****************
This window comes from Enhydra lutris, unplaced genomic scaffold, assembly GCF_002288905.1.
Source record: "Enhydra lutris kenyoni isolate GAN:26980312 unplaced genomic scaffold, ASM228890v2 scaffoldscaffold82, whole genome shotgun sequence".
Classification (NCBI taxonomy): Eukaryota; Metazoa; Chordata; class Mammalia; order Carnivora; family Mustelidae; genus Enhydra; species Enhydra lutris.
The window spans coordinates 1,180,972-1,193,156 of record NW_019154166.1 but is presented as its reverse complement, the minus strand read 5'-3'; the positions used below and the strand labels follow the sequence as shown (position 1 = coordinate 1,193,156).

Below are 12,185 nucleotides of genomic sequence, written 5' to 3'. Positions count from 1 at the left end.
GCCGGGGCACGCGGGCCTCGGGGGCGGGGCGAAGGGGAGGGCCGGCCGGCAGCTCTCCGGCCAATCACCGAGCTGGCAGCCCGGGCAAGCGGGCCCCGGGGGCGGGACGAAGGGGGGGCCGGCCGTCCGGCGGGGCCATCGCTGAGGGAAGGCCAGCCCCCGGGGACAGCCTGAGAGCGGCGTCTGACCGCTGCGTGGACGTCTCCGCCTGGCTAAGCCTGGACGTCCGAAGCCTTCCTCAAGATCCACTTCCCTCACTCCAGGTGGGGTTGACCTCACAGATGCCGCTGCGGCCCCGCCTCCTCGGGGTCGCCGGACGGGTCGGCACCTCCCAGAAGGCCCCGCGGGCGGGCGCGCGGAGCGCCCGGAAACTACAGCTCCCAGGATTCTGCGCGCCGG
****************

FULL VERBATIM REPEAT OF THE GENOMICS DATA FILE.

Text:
This window comes from Enhydra lutris, unplaced genomic scaffold, assembly GCF_002288905.1.
Source record: "Enhydra lutris kenyoni isolate GAN:26980312 unplaced genomic scaffold, ASM228890v2 scaffoldscaffold82, whole genome shotgun sequence".
Classification (NCBI taxonomy): Eukaryota; Metazoa; Chordata; class Mammalia; order Carnivora; family Mustelidae; genus Enhydra; species Enhydra lutris.
The window spans coordinates 1,180,972-1,193,156 of record NW_019154166.1 but is presented as its reverse complement, the minus strand read 5'-3'; the positions used below and the strand labels follow the sequence as shown (position 1 = coordinate 1,193,156).

Below are 12,185 nucleotides of genomic sequence, written 5' to 3'. Positions count from 1 at the left end.
GCCGGGGCACGCGGGCCTCGGGGGCGGGGCGAAGGGGAGGGCCGGCCGGCAGCTCTCCGGCCAATCACCGAGCTGGCAGCCCGGGCAAGCGGGCCCCGGGGGCGGGACGAAGGGGGGGCCGGCCGTCCGGCGGGGCCATCGCTGAGGGAAGGCCAGCCCCCGGGGACAGCCTGAGAGCGGCGTCTGACCGCTGCGTGGACGTCTCCGCCTGGCTAAGCCTGGACGTCCGAAGCCTTCCTCAAGATCCACTTCCCTCACTCCAGGTGGGGTTGACCTCACAGATGCCGCTGCGGCCCCGCCTCCTCGGGGTCGCCGGACGGGTCGGCACCTCCCAGAAGGCCCCGCGGGCGGGCGCGCGGAGCGCCCGGAAACTACAGCTCCCAGGATTCTGCGCGCCGG